On 16th August 2015 Darron Gibson, the Everton and Ireland midfielder drove into three cyclists whilst he was over the drink drive limit, causing some (fortunately minor) injuries.
On 1st September, he appeared in Court and was disqualified from driving for 20 months, as well as being made the subject of a 12 month Community Order, for the offences of Drink Driving, Careless Driving, and Failing to Stop after an Accident.
Mr Gibson was out injured which made him feel ‘”very low” at not being able to play‘. In addition, he was recovering from an operation which involved taking various painkillers.
On the 15th August, Mr Gibson had been out drinking”copious amounts of alcohol” with his club teammates. When he got home (seemingly the next day), he had an argument with his wife before deciding to take his car out.
He had been “driving “too fast”, before he mounted the pavement and collided with the men, leaving one with cuts to his legs, elbow and hand.” After this, he carried on driving, colliding with a petrol pump, by which point the police had been called.
When police attended, they noted an obvious smell of alcohol on his breath. Their suspicions proved correct when Mr Gibson blew 57 (well above the legal limit of 35).
Mr Gibson was sentenced to a Community Order of 12 months, with a requirement of undertaking 200 hours unpaid work.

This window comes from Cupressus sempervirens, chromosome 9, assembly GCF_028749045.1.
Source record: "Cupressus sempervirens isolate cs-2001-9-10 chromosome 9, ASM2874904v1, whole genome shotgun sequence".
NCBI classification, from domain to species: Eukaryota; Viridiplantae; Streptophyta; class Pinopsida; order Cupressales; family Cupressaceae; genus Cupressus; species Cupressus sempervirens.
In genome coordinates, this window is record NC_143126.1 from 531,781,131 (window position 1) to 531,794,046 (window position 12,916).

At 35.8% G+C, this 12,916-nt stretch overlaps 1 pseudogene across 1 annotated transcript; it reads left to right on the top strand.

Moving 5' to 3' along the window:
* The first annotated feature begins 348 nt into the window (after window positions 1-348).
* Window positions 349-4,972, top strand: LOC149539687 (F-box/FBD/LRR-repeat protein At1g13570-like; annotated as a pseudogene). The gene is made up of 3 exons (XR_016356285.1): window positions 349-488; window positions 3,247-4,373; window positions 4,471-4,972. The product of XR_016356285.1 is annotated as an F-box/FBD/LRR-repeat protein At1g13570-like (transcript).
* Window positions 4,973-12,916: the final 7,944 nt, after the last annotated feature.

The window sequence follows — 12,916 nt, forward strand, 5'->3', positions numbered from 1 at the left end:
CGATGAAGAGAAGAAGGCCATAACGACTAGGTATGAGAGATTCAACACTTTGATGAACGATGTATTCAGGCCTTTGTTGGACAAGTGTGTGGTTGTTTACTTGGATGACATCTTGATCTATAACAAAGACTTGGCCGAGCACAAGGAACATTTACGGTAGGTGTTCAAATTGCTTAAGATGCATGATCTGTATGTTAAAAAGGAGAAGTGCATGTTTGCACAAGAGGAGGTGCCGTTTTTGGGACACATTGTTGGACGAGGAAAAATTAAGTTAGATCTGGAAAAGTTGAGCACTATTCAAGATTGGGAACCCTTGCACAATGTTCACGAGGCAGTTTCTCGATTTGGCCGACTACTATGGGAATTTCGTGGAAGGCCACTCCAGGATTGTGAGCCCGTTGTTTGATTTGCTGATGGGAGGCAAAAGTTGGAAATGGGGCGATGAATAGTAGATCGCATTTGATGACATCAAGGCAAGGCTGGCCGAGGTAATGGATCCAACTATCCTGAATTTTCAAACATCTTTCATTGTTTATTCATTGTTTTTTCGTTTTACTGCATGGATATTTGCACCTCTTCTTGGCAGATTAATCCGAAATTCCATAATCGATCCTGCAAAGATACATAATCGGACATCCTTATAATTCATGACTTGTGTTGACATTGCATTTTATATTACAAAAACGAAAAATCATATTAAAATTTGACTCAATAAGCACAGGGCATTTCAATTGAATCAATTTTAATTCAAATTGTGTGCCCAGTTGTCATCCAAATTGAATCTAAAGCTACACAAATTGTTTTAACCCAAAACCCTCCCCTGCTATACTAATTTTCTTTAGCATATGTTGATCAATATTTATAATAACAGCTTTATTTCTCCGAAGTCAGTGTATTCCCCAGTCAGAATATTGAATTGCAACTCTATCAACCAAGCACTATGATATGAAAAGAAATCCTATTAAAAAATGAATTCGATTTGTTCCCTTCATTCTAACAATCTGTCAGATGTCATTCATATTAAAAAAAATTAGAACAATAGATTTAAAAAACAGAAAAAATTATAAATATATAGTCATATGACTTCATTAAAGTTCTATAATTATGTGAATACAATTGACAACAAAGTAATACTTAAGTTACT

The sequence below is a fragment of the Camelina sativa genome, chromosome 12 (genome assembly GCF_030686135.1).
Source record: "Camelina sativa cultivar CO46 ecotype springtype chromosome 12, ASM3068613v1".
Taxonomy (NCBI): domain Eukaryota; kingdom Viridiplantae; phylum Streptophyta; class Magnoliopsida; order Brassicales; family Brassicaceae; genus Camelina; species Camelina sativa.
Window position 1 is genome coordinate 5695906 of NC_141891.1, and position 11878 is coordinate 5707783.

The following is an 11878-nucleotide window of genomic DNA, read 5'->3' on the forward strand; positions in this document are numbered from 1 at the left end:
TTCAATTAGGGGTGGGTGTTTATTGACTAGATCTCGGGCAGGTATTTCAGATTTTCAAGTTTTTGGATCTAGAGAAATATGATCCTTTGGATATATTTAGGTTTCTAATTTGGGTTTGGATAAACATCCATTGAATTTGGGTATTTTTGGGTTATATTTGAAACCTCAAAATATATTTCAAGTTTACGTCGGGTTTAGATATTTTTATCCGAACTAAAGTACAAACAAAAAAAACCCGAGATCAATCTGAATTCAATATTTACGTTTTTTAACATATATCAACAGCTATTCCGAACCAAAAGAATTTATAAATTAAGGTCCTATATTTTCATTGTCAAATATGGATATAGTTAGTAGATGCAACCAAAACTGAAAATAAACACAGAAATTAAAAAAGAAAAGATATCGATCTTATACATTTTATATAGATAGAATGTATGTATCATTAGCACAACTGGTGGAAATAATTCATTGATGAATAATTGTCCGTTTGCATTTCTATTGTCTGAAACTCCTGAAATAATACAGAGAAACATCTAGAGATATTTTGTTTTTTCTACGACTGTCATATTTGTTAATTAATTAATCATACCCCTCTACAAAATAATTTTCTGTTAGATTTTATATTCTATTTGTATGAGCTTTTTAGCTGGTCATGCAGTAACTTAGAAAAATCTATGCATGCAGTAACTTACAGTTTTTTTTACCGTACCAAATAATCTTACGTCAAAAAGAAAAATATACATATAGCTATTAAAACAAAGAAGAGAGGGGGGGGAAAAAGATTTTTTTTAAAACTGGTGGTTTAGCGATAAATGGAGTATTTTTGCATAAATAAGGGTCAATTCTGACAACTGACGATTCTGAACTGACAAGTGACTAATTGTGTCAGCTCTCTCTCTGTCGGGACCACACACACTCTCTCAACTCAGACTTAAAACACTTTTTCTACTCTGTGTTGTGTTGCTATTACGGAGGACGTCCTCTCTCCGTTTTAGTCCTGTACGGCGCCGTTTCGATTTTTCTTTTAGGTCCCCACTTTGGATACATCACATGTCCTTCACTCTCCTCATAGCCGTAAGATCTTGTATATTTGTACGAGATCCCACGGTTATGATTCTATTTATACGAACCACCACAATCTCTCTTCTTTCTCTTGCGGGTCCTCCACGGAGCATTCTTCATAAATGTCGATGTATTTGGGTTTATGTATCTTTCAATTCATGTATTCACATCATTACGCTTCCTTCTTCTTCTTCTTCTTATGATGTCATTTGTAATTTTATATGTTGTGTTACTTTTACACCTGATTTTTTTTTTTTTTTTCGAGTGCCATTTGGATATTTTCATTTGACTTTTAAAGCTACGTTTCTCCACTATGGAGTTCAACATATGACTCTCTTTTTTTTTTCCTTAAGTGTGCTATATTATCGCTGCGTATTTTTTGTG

There is a mandatory disqualification of at least 12 months. In this case, he got a longer ban – 20 months.
Mr Gibson was also ordered to pay a total of £5,700 in compensations (we think this breaks down as £1,500 for each bike, £1,000 for the cyclist that was injured the most seriously, and £100 for the two other cyclists).
The sentencing exercise would be governed by the Magistrates’ Court Sentencing Guidelines. The most serious offence on the face of it is the Drink Drive (p124). The guidelines would give a fine and a disqualification of 12-16 months.
This would be aggravated by the other two offences (see p126 for Failing to Stop and p117 for Careless Driving). In fact, when it comes to the Sentencing Guidelines, the Failing to Stop is more serious – it’s probably ‘evidence of bad driving‘ which gives a starting point of a high level Community Order.
Putting these three together, the sentence imposed on Mr Gibson is in line with what we would expect. We certainly wouldn’t expect any appeal to be successful.